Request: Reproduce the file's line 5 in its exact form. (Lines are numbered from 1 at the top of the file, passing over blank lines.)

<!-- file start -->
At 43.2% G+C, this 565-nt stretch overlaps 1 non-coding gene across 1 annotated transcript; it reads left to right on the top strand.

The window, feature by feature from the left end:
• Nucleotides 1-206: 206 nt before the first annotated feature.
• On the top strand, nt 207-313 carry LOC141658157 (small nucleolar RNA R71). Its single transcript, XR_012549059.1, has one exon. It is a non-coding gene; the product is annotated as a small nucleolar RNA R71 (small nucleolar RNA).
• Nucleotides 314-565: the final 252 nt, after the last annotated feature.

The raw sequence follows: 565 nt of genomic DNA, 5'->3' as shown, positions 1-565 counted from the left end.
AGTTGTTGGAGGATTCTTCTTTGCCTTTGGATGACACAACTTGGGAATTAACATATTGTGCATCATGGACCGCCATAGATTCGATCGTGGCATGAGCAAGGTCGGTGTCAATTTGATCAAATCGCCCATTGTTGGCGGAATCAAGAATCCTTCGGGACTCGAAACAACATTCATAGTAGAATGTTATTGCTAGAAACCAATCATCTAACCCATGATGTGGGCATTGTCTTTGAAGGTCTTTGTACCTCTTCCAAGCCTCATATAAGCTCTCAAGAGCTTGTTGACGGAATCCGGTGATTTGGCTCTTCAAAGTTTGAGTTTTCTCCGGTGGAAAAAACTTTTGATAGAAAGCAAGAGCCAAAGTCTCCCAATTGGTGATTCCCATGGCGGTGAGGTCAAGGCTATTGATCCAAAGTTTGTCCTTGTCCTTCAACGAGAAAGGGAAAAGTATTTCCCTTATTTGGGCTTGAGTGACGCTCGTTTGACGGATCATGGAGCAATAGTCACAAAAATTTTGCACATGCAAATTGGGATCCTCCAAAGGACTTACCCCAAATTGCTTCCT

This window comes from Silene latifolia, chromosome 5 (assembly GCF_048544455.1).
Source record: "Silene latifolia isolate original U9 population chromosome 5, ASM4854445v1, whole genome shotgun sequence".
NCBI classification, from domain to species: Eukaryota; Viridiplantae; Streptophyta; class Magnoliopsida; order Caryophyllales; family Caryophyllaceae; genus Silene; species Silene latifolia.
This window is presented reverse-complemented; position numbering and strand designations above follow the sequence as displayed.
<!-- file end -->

• Nucleotides 314-565: the final 252 nt, after the last annotated feature.